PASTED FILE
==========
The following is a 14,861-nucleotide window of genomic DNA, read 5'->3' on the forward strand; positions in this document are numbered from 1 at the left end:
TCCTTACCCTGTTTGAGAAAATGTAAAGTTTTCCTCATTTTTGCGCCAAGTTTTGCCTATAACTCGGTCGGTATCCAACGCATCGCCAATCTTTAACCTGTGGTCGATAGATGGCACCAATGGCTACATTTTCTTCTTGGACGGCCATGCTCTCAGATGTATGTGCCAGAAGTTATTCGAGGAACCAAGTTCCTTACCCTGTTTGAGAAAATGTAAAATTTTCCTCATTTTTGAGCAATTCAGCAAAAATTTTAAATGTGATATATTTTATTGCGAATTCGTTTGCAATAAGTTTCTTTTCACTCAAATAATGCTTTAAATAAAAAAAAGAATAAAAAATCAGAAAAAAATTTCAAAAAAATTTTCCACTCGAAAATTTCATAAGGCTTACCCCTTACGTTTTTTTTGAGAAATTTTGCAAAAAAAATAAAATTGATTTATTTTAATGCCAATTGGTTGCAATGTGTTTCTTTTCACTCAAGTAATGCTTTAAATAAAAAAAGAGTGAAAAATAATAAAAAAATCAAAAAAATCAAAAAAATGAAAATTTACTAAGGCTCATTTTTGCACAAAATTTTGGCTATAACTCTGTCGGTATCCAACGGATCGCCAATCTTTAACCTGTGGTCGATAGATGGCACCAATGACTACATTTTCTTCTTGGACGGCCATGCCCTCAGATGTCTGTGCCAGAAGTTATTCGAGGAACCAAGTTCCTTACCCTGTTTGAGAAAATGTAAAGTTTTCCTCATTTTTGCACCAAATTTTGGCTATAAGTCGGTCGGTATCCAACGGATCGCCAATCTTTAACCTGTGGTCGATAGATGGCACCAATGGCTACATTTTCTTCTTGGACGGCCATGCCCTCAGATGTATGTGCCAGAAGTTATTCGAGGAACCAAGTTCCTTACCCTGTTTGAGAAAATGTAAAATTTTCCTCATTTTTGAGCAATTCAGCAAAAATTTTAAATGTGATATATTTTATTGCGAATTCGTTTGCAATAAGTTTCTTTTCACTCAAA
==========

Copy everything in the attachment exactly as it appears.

The following is a 14,861-nucleotide window of genomic DNA, read 5'->3' on the forward strand; positions in this document are numbered from 1 at the left end:
TCCTTACCCTGTTTGAGAAAATGTAAAGTTTTCCTCATTTTTGCGCCAAGTTTTGCCTATAACTCGGTCGGTATCCAACGCATCGCCAATCTTTAACCTGTGGTCGATAGATGGCACCAATGGCTACATTTTCTTCTTGGACGGCCATGCTCTCAGATGTATGTGCCAGAAGTTATTCGAGGAACCAAGTTCCTTACCCTGTTTGAGAAAATGTAAAATTTTCCTCATTTTTGAGCAATTCAGCAAAAATTTTAAATGTGATATATTTTATTGCGAATTCGTTTGCAATAAGTTTCTTTTCACTCAAATAATGCTTTAAATAAAAAAAAGAATAAAAAATCAGAAAAAAATTTCAAAAAAATTTTCCACTCGAAAATTTCATAAGGCTTACCCCTTACGTTTTTTTTGAGAAATTTTGCAAAAAAAATAAAATTGATTTATTTTAATGCCAATTGGTTGCAATGTGTTTCTTTTCACTCAAGTAATGCTTTAAATAAAAAAAGAGTGAAAAATAATAAAAAAATCAAAAAAATCAAAAAAATGAAAATTTACTAAGGCTCATTTTTGCACAAAATTTTGGCTATAACTCTGTCGGTATCCAACGGATCGCCAATCTTTAACCTGTGGTCGATAGATGGCACCAATGACTACATTTTCTTCTTGGACGGCCATGCCCTCAGATGTCTGTGCCAGAAGTTATTCGAGGAACCAAGTTCCTTACCCTGTTTGAGAAAATGTAAAGTTTTCCTCATTTTTGCACCAAATTTTGGCTATAAGTCGGTCGGTATCCAACGGATCGCCAATCTTTAACCTGTGGTCGATAGATGGCACCAATGGCTACATTTTCTTCTTGGACGGCCATGCCCTCAGATGTATGTGCCAGAAGTTATTCGAGGAACCAAGTTCCTTACCCTGTTTGAGAAAATGTAAAATTTTCCTCATTTTTGAGCAATTCAGCAAAAATTTTAAATGTGATATATTTTATTGCGAATTCGTTTGCAATAAGTTTCTTTTCACTCAAA